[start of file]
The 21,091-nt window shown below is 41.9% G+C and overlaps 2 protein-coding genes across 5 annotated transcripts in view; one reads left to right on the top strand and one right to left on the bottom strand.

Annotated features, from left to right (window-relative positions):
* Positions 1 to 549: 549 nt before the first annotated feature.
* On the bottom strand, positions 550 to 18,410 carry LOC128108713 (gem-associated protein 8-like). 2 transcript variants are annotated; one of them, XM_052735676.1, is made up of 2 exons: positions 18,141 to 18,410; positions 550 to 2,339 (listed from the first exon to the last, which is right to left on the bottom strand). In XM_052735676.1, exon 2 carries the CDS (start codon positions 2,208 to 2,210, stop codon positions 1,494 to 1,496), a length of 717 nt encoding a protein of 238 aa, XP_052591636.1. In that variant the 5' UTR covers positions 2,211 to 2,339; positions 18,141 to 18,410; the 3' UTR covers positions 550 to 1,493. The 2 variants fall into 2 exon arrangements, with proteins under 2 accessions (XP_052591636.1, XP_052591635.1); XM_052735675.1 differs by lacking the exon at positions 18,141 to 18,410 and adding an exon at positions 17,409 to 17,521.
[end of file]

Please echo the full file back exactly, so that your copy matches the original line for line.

The 21,091-nt window shown below is 41.9% G+C and overlaps 2 protein-coding genes across 5 annotated transcripts in view; one reads left to right on the top strand and one right to left on the bottom strand.

Annotated features, from left to right (window-relative positions):
* Positions 1 to 549: 549 nt before the first annotated feature.
* On the bottom strand, positions 550 to 18,410 carry LOC128108713 (gem-associated protein 8-like). 2 transcript variants are annotated; one of them, XM_052735676.1, is made up of 2 exons: positions 18,141 to 18,410; positions 550 to 2,339 (listed from the first exon to the last, which is right to left on the bottom strand). In XM_052735676.1, exon 2 carries the CDS (start codon positions 2,208 to 2,210, stop codon positions 1,494 to 1,496), a length of 717 nt encoding a protein of 238 aa, XP_052591636.1. In that variant the 5' UTR covers positions 2,211 to 2,339; positions 18,141 to 18,410; the 3' UTR covers positions 550 to 1,493. The 2 variants fall into 2 exon arrangements, with proteins under 2 accessions (XP_052591636.1, XP_052591635.1); XM_052735675.1 differs by lacking the exon at positions 18,141 to 18,410 and adding an exon at positions 17,409 to 17,521.